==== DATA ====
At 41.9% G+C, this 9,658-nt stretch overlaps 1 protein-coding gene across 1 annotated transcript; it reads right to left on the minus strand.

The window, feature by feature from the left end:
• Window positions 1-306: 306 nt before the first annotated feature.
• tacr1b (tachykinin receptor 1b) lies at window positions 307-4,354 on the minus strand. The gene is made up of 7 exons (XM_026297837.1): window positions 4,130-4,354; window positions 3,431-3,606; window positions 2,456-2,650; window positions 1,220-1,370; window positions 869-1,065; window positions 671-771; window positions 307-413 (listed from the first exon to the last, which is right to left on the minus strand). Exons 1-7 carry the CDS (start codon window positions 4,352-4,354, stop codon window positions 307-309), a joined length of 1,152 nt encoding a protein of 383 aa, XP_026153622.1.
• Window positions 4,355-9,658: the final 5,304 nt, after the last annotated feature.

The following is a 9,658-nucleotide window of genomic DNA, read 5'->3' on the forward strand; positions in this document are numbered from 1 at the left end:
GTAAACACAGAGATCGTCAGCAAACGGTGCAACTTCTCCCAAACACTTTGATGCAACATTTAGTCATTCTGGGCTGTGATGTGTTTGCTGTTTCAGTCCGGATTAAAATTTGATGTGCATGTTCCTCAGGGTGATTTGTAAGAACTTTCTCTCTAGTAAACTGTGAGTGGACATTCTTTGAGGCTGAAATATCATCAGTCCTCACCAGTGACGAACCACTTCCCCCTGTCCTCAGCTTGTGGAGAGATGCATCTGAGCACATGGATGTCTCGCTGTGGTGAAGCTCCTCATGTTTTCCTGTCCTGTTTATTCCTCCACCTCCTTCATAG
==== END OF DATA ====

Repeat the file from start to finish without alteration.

At 41.9% G+C, this 9,658-nt stretch overlaps 1 protein-coding gene across 1 annotated transcript; it reads right to left on the minus strand.

The window, feature by feature from the left end:
• Window positions 1-306: 306 nt before the first annotated feature.
• tacr1b (tachykinin receptor 1b) lies at window positions 307-4,354 on the minus strand. The gene is made up of 7 exons (XM_026297837.1): window positions 4,130-4,354; window positions 3,431-3,606; window positions 2,456-2,650; window positions 1,220-1,370; window positions 869-1,065; window positions 671-771; window positions 307-413 (listed from the first exon to the last, which is right to left on the minus strand). Exons 1-7 carry the CDS (start codon window positions 4,352-4,354, stop codon window positions 307-309), a joined length of 1,152 nt encoding a protein of 383 aa, XP_026153622.1.
• Window positions 4,355-9,658: the final 5,304 nt, after the last annotated feature.

The following is a 9,658-nucleotide window of genomic DNA, read 5'->3' on the forward strand; positions in this document are numbered from 1 at the left end:
GTAAACACAGAGATCGTCAGCAAACGGTGCAACTTCTCCCAAACACTTTGATGCAACATTTAGTCATTCTGGGCTGTGATGTGTTTGCTGTTTCAGTCCGGATTAAAATTTGATGTGCATGTTCCTCAGGGTGATTTGTAAGAACTTTCTCTCTAGTAAACTGTGAGTGGACATTCTTTGAGGCTGAAATATCATCAGTCCTCACCAGTGACGAACCACTTCCCCCTGTCCTCAGCTTGTGGAGAGATGCATCTGAGCACATGGATGTCTCGCTGTGGTGAAGCTCCTCATGTTTTCCTGTCCTGTTTATTCCTCCACCTCCTTCATAG